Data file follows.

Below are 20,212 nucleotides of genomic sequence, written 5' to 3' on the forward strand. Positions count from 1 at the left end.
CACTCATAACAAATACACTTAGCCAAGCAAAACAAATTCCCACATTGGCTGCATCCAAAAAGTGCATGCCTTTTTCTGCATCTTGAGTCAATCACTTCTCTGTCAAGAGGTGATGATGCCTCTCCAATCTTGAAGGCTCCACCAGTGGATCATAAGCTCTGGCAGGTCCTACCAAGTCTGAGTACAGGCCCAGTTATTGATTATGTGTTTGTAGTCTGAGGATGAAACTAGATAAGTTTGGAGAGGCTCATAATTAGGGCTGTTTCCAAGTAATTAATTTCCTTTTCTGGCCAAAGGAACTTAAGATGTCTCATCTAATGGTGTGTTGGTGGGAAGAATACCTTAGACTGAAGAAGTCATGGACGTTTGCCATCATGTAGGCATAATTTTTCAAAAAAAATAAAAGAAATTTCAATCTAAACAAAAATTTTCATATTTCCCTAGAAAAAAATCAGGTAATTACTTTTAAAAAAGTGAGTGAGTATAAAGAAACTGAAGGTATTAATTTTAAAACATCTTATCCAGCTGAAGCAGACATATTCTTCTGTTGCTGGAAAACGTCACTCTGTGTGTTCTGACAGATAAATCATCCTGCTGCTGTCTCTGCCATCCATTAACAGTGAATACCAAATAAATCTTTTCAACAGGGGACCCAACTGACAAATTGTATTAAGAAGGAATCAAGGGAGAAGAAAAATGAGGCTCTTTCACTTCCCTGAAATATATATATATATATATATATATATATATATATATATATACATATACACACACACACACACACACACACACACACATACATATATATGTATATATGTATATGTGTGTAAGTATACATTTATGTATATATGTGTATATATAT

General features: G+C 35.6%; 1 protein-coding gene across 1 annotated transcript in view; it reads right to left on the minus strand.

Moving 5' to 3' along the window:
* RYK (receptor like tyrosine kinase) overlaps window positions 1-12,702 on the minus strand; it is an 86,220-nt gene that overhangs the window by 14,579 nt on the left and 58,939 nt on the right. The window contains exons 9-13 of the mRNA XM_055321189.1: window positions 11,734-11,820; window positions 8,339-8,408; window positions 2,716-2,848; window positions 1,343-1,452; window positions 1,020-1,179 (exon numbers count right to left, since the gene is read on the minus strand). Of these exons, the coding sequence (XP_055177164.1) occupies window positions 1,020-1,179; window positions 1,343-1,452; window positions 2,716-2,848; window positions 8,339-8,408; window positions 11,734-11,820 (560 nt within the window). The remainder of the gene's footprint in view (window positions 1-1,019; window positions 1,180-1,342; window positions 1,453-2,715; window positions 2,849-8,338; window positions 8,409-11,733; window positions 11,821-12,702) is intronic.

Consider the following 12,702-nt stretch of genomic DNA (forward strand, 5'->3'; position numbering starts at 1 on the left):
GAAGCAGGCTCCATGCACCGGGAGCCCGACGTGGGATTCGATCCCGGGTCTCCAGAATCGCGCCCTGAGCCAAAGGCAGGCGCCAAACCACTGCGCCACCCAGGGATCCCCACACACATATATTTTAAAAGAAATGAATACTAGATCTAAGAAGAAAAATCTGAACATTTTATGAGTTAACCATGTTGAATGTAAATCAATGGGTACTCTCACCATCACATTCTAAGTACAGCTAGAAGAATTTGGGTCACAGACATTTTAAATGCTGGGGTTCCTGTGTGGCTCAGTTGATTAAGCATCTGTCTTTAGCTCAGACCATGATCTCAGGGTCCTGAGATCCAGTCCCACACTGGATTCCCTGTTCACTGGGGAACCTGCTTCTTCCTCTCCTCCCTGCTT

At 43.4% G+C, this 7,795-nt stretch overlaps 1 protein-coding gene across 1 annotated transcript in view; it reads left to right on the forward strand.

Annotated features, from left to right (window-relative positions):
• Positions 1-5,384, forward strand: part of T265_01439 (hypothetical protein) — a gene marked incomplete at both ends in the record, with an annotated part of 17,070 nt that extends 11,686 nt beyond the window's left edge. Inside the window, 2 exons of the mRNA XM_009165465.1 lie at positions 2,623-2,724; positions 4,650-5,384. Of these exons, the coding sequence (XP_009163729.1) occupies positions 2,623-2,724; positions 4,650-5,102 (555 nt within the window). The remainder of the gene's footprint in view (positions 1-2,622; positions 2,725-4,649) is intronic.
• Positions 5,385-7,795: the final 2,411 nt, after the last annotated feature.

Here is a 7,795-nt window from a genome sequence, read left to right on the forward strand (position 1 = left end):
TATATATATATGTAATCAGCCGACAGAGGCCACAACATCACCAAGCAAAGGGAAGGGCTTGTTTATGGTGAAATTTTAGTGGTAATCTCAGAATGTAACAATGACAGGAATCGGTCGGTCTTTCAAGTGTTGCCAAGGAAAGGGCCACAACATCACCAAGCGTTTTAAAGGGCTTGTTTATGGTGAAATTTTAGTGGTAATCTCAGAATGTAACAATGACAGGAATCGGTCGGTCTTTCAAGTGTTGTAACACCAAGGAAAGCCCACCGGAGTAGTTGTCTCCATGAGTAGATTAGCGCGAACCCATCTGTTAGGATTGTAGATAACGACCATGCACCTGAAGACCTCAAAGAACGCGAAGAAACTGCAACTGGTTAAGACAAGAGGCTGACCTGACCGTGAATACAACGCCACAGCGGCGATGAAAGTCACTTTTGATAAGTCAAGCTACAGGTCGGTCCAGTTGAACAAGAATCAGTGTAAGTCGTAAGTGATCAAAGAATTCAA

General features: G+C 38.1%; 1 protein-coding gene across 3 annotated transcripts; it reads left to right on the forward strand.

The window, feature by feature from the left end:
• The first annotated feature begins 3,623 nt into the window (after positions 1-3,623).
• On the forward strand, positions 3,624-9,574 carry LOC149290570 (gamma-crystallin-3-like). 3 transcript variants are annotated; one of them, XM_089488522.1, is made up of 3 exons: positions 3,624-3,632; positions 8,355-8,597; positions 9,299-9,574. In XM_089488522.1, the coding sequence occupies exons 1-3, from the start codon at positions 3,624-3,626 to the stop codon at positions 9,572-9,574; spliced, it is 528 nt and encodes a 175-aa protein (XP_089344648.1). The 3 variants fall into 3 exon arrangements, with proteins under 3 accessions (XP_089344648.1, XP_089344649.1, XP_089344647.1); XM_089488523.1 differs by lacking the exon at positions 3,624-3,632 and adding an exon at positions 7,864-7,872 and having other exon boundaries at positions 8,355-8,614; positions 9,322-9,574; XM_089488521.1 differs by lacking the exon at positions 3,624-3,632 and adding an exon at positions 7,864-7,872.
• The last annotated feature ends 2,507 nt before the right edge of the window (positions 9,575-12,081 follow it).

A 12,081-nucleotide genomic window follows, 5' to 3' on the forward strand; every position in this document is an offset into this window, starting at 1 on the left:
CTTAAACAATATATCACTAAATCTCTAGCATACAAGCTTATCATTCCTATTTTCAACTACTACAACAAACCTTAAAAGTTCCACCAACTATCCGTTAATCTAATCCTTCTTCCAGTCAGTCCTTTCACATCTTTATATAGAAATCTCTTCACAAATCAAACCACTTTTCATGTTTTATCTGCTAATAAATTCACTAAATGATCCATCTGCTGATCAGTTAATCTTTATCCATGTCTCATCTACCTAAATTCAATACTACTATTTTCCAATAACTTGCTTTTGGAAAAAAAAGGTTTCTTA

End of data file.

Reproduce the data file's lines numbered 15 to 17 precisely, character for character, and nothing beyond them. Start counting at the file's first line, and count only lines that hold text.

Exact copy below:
The window, feature by feature from the left end:
• The first annotated feature begins 3,623 nt into the window (after positions 1-3,623).
• On the forward strand, positions 3,624-9,574 carry LOC149290570 (gamma-crystallin-3-like). 3 transcript variants are annotated; one of them, XM_089488522.1, is made up of 3 exons: positions 3,624-3,632; positions 8,355-8,597; positions 9,299-9,574. In XM_089488522.1, the coding sequence occupies exons 1-3, from the start codon at positions 3,624-3,626 to the stop codon at positions 9,572-9,574; spliced, it is 528 nt and encodes a 175-aa protein (XP_089344648.1). The 3 variants fall into 3 exon arrangements, with proteins under 3 accessions (XP_089344648.1, XP_089344649.1, XP_089344647.1); XM_089488523.1 differs by lacking the exon at positions 3,624-3,632 and adding an exon at positions 7,864-7,872 and having other exon boundaries at positions 8,355-8,614; positions 9,322-9,574; XM_089488521.1 differs by lacking the exon at positions 3,624-3,632 and adding an exon at positions 7,864-7,872.